'Governor Evers' Explains His Tax Cut Veto

Once again, the very real, definitely-not-a-parody Governor Evers appears on The Dan O'Donnell Show, this time to explain why he vetoed a middle class tax cut bill that he himself proposed.

Seriously, why doesn't the Governor want tax relief for middle class Wisconsinites if it's not accompanied by corresponding tax hikes on farmers and manufacturers? Well, as The Dan O'Donnell Show learned, Evers really, really wants to stick it to those fat cat farmers!

 

My fellow Wisconsinites, I know I promised you a middle class tax cut. And I know the Republican Legislature actually gave you a middle class tax cut. And I know I vetoed it. And I know that kind of makes me a liar. But trust me, that tax cut wasn’t all that great. Think about it: Sure, you would have been able to keep a lot more of your own money, but we wouldn’t have been able to screw the rich. And what good is any policy that doesn’t screw the rich? Like take for example those fat cat farmers. I wanted to raise taxes on them to give to hard-working people like you. Sure, the median salary for farmers in this country is only $66,000 but trust me, they’re rich. They have multiple buildings on their properties—a house and a barn and sometimes even a silo. And they can afford luxuries that you can’t, like multiple pets. Some farmers have literally hundreds of pet cows or pet chickens that regular folks could never afford. And many of them own ultra-expensive vehicles from such high-end brands as John Deere, Husqvarna, and Case IH. Those machines do most of the work for these fat-cat farmers like tilling, planting, and harvesting. Tell me, do you have machines that do your work for you? Of course not. That’s why we need to screw them in order to give you a tax cut, because really, a tax cut isn’t worth it if you can’t screw someone you’re jealous of. That’s just basic fairness.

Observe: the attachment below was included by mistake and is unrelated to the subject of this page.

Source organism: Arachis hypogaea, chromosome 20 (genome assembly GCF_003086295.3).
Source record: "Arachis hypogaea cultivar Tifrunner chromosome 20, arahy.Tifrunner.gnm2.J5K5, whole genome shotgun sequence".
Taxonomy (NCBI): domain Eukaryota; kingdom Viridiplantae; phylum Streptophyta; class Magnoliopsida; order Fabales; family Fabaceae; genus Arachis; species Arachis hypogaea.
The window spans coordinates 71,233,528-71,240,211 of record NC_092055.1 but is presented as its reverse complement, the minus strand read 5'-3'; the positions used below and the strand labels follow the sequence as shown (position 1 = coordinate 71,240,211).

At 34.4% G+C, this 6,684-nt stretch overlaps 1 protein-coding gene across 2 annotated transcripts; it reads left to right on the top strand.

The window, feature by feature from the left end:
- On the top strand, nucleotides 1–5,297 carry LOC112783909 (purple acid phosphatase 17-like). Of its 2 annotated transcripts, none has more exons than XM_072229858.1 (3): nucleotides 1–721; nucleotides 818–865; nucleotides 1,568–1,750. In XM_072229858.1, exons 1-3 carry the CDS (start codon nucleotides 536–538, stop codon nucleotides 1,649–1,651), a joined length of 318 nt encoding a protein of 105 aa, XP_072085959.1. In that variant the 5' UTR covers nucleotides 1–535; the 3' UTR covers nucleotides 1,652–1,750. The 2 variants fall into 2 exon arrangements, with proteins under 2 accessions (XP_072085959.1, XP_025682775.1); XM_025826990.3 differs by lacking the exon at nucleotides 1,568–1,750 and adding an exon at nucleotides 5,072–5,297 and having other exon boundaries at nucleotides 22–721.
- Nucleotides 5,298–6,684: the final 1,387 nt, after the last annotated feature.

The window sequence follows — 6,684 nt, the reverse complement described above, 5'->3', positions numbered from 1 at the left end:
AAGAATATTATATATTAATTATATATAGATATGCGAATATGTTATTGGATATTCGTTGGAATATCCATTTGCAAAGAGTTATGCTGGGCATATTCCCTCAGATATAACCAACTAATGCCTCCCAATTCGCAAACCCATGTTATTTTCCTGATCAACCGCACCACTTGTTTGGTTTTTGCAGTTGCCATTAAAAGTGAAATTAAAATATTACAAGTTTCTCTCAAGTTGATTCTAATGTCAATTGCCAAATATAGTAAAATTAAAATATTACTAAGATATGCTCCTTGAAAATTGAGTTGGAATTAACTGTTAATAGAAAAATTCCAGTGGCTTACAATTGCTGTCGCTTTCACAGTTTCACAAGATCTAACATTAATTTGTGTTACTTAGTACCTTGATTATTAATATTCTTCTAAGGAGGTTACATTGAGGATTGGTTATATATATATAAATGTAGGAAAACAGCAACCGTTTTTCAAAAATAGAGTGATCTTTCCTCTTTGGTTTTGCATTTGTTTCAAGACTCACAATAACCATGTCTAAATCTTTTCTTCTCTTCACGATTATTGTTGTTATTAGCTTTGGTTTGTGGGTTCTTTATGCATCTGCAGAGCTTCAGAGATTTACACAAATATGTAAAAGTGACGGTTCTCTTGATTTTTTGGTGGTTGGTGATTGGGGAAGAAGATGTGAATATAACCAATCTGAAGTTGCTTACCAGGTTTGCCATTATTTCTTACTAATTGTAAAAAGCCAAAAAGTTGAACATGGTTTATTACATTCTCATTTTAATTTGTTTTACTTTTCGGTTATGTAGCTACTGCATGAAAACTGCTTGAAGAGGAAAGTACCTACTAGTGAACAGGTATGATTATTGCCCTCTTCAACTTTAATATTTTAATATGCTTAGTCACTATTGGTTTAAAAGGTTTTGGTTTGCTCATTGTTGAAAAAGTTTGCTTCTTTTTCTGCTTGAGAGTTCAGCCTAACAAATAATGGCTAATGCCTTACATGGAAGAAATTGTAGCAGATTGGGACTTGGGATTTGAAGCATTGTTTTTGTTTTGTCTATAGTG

Dan O'Donnell

Dan O'Donnell

Common Sense Central is edited by WISN's Dan O'Donnell. Dan provides unique conservative commentary and analysis of stories that the mainstream media often overlooks. Read more

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